That child stayed with Emilia and her mother until she was 5, and then went to live with her other grandma until she was 10, and then with her great-grandma — with support from her great-great grandmother. The women all cooperated to “co-grandmother,” the child, and allowed Emilia to complete high school.
Passing Youngsville, Emilia described for me her trajectory in the world of drugs. It began here at 15 when a cousin and a neighbor introduced Emilia to marijuana. She smoked pot regularly through the birth of her first child and until she was 19, when the same cousin gave her a snort of cocaine — a habit that progressed to a full-blown addiction to crack by the time she was 23. She was spending her days in a crack house in Abiquiú when she became pregnant by another crack head and had her second child — a daughter who was almost certainly drug-affected and therefore at risk for developing a substance abuse problem later in life. Emilia didn’t get to see that child grow up, as she was pried from Emilia’s arms in the hospital and eventually removed permanently from her custody.
We pushed on towards Gallina, climbing higher into pine-covered ridges framed by red and ochre cliffs. When we turned up a long driveway, Emilia’s children, 7 and 10 years old, ran to greet her, their arms spread wide as their smiles. Their father, Juan, followed.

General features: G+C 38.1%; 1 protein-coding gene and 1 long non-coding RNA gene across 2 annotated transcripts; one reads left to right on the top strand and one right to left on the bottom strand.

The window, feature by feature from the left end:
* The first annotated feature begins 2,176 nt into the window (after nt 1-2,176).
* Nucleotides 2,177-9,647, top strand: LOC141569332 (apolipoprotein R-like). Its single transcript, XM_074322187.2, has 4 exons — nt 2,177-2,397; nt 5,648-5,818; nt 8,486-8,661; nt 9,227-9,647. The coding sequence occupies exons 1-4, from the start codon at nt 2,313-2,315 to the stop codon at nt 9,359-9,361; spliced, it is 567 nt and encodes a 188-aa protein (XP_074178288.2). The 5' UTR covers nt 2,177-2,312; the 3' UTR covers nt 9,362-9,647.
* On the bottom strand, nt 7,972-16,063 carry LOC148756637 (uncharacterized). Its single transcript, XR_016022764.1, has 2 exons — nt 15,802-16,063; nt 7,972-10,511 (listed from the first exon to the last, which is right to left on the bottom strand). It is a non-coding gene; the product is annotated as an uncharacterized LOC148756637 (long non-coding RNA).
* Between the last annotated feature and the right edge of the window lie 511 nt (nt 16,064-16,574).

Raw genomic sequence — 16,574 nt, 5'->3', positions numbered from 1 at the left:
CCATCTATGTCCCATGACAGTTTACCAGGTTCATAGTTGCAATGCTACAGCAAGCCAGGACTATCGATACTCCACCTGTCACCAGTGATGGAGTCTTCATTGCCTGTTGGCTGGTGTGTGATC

Emilia’s eight years in Gallina remain in her memory as a time when she could have — and almost did — make a clean break from her addictions. The two kids were born healthy and she and Juan managed with a modest income in a house near his parents’ home. Emilia found work as a home health care worker, while Juan had a job as a butcher. But like her childhood in Cañones, this interlude of stability didn’t last long. Emilia began drinking heavily, left Juan and moved to Española, where she would develop her heroin dependency at the age of 32.
The faces of her children shone happily as they showed us their trampoline, their bicycles and their chicken coop. They hugged their mother and squeezed her hand, beaming as they shared little stories from their lives. Emilia returned their affection, but after less than an hour, I reminded her that her 2-year-old was waiting back in Española. We had been gone many hours.